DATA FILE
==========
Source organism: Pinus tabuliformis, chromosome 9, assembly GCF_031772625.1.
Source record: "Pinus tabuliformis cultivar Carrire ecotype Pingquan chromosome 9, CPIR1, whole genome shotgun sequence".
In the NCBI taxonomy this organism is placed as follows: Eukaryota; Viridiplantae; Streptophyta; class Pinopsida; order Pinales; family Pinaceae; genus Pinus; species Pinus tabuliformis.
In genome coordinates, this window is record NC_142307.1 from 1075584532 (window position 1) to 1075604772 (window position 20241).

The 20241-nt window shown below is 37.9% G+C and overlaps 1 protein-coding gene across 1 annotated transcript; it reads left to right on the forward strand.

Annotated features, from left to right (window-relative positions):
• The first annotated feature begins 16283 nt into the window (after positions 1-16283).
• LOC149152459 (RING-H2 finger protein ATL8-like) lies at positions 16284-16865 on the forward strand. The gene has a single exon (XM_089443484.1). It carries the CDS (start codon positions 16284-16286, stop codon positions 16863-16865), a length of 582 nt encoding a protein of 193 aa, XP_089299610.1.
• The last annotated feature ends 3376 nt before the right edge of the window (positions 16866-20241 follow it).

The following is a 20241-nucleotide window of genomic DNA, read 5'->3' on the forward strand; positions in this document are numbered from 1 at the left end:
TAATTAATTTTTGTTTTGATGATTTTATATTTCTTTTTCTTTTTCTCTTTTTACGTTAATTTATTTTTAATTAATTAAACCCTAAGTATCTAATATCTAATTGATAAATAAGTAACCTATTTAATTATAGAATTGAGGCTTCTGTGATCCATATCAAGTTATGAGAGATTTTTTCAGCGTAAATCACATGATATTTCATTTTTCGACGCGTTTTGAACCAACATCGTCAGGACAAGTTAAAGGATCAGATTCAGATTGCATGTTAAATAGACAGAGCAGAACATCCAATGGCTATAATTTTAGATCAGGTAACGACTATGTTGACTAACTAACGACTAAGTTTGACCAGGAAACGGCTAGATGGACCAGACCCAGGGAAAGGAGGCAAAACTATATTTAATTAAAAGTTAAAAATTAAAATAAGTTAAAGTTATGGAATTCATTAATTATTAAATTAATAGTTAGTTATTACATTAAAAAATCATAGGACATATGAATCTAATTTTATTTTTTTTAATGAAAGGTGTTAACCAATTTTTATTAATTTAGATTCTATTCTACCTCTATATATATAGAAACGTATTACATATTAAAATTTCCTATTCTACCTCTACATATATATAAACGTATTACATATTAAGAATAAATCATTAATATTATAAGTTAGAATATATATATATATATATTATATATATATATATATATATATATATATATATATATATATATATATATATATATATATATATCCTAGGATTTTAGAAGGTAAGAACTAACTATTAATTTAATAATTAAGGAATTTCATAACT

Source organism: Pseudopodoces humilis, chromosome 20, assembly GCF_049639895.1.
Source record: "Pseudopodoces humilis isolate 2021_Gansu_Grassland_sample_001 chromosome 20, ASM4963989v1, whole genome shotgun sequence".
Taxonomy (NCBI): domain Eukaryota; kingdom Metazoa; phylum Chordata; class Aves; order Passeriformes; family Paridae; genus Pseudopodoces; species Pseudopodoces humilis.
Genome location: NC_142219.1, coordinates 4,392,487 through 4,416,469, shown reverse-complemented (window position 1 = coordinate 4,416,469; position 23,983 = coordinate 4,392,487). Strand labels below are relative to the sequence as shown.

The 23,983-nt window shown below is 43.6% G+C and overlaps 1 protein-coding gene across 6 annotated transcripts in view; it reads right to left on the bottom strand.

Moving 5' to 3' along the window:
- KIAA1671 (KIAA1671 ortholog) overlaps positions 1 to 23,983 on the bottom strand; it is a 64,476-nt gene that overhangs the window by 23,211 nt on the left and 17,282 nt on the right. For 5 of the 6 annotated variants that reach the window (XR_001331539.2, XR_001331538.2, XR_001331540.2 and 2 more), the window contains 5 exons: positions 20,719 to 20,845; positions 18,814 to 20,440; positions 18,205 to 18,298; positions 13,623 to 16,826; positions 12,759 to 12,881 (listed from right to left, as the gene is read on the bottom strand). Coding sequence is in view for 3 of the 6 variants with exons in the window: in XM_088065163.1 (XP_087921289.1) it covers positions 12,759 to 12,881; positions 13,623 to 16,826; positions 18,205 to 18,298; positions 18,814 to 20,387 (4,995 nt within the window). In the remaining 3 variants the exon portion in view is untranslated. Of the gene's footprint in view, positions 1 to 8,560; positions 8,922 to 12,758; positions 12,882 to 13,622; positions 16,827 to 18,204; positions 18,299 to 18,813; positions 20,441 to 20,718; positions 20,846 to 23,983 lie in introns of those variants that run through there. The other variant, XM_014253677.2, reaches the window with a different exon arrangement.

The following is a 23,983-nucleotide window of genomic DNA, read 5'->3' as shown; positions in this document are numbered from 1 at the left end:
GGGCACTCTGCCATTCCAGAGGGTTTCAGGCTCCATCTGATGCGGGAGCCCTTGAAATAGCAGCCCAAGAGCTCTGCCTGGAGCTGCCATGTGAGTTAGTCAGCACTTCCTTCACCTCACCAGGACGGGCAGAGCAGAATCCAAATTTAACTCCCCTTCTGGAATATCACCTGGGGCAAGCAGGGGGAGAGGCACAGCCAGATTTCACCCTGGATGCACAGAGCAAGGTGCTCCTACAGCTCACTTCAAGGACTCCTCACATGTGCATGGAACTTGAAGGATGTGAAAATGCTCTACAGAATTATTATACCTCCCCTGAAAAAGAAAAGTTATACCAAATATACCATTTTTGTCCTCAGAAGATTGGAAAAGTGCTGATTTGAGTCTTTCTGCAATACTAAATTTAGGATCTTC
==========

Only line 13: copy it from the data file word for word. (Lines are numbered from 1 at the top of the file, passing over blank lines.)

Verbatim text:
Source record: "Pseudopodoces humilis isolate 2021_Gansu_Grassland_sample_001 chromosome 20, ASM4963989v1, whole genome shotgun sequence".